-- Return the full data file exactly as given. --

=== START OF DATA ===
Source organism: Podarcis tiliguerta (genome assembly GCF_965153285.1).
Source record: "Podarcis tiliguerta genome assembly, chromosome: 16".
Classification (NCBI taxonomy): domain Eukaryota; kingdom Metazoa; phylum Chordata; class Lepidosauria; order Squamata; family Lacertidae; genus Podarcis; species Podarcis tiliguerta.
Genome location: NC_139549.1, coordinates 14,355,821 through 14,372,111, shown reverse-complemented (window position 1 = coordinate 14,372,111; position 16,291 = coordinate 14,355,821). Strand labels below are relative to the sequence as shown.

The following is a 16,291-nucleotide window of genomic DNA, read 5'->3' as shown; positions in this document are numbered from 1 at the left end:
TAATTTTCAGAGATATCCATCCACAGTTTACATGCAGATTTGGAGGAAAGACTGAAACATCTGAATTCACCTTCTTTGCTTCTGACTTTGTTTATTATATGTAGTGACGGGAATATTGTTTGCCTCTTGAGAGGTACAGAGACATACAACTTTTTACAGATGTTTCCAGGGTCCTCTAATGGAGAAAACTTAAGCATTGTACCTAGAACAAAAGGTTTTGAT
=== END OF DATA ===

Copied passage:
Source organism: Podarcis tiliguerta (genome assembly GCF_965153285.1).
Source record: "Podarcis tiliguerta genome assembly, chromosome: 16".
Classification (NCBI taxonomy): domain Eukaryota; kingdom Metazoa; phylum Chordata; class Lepidosauria; order Squamata; family Lacertidae; genus Podarcis; species Podarcis tiliguerta.
Genome location: NC_139549.1, coordinates 14,355,821 through 14,372,111, shown reverse-complemented (window position 1 = coordinate 14,372,111; position 16,291 = coordinate 14,355,821). Strand labels below are relative to the sequence as shown.

The following is a 16,291-nucleotide window of genomic DNA, read 5'->3' as shown; positions in this document are numbered from 1 at the left end:
TAATTTTCAGAGATATCCATCCACAGTTTACATGCAGATTTGGAGGAAAGACTGAAACATCTGAATTCACCTTCTTTGCTTCTGACTTTGTTTATTATATGTAGTGACGGGAATATTGTTTGCCTCTTGAGAGGTACAGAGACATACAACTTTTTACAGATGTTTCCAGGGTCCTCTAATGGAGAAAACTTAAGCATTGTACCTAGAACAAAAGGTTTTGAT